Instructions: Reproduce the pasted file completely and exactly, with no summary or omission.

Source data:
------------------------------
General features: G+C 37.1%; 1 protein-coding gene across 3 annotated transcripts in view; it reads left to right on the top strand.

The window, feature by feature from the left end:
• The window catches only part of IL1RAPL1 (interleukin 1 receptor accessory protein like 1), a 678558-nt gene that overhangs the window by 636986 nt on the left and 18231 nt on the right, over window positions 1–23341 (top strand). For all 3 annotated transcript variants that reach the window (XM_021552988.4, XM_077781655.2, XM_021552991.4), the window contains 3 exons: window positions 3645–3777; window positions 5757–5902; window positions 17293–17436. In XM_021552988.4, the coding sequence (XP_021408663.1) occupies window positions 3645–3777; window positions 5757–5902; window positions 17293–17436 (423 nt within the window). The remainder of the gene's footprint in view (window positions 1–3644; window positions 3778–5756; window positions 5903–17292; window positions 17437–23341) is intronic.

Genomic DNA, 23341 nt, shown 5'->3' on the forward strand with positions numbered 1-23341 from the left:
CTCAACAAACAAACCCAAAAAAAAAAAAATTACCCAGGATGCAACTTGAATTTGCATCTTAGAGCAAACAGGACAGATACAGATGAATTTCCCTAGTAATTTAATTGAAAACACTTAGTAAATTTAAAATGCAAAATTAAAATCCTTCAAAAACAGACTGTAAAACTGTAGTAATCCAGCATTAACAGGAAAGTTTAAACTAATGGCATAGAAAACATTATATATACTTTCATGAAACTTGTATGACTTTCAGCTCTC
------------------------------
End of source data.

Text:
General features: G+C 37.1%; 1 protein-coding gene across 3 annotated transcripts in view; it reads left to right on the top strand.

The window, feature by feature from the left end:
• The window catches only part of IL1RAPL1 (interleukin 1 receptor accessory protein like 1), a 678558-nt gene that overhangs the window by 636986 nt on the left and 18231 nt on the right, over window positions 1–23341 (top strand). For all 3 annotated transcript variants that reach the window (XM_021552988.4, XM_077781655.2, XM_021552991.4), the window contains 3 exons: window positions 3645–3777; window positions 5757–5902; window positions 17293–17436. In XM_021552988.4, the coding sequence (XP_021408663.1) occupies window positions 3645–3777; window positions 5757–5902; window positions 17293–17436 (423 nt within the window). The remainder of the gene's footprint in view (window positions 1–3644; window positions 3778–5756; window positions 5903–17292; window positions 17437–23341) is intronic.

Genomic DNA, 23341 nt, shown 5'->3' on the forward strand with positions numbered 1-23341 from the left:
CTCAACAAACAAACCCAAAAAAAAAAAAATTACCCAGGATGCAACTTGAATTTGCATCTTAGAGCAAACAGGACAGATACAGATGAATTTCCCTAGTAATTTAATTGAAAACACTTAGTAAATTTAAAATGCAAAATTAAAATCCTTCAAAAACAGACTGTAAAACTGTAGTAATCCAGCATTAACAGGAAAGTTTAAACTAATGGCATAGAAAACATTATATATACTTTCATGAAACTTGTATGACTTTCAGCTCTC